18. The film has often been compared to another drag queen road trip movie.

The Adventures Of Priscilla, Queen Of The Desert was released a year earlier to international acclaim.

19. Priscilla is often looked upon more favorably…

The Aussie movie is more frank about the characters’ sexualities, specifically in its discussion of character Bernadette Bassenger being a trans woman (albeit one played by cis, straight actor Terrence Stamp).

20. …But To Wong Foo is still beloved.

Image Credit: ‘To Wong Foo, Thanks For Everything, Julie Newmar,’ Universal Pictures

The film’s legacy and impact on the LGBTQ+ community is still felt to this day. Leguizamo told Andy Cohen many queer kids still come up to him to thank him for his portrayal of a Latino drag queen. And, indeed, beloved drag queen Jorgeous just played “John Leguizamo as Chi-Chi” in RuPaul’s Drag race All Stars 9‘s Snatch Game challenge.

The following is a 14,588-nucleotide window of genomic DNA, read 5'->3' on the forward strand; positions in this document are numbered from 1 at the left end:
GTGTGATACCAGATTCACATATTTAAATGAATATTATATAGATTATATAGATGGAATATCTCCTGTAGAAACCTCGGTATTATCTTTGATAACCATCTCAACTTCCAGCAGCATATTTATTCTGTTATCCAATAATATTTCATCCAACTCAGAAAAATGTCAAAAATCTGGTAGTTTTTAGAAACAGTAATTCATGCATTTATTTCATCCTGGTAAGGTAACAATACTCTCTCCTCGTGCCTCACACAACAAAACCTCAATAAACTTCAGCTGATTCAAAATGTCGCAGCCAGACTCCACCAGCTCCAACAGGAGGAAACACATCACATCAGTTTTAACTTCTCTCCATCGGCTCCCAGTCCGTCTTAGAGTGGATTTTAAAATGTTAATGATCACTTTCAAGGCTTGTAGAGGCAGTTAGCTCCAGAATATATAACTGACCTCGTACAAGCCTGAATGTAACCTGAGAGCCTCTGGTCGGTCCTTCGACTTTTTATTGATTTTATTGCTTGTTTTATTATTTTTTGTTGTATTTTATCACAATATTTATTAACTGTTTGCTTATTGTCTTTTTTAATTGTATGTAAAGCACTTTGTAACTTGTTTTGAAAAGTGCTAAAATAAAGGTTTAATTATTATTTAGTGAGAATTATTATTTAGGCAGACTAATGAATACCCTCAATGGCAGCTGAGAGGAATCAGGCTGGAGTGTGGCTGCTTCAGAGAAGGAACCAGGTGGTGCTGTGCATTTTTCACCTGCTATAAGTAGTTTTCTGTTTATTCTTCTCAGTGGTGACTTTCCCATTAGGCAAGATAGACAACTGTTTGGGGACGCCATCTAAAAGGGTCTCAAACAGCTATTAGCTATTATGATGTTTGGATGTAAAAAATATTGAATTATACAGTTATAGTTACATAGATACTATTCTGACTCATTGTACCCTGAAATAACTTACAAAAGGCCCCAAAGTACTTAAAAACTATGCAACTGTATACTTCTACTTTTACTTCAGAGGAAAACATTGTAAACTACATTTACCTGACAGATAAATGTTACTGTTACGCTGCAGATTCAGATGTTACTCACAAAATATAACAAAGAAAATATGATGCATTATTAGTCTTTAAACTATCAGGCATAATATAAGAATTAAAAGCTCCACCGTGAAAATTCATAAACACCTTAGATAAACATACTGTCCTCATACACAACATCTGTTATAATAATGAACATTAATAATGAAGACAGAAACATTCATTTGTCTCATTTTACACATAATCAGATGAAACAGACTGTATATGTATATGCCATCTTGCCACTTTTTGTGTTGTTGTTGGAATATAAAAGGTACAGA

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4 Comments*

  • Paul2

    Priscilla was really a much better movie. i just couldn’t get close to Wong Foo.

  • RIGay

    I loved both “Wong Foo” and “Priscilla”.

    Do you think movies like those can get made today by mainstream production houses?

  • Sister Bertha Bedderthanyu

    I loved both of them. Each one had a quirky feel that I loved.

  • Huron132

    These two movies are road movies with 3 drag queens. That’s about the most these had in common. One was more serious and other was definitely a comedy. Both told stories that still mean something today. I watch these two several times a year, I need the fix of great acting and great story and great music!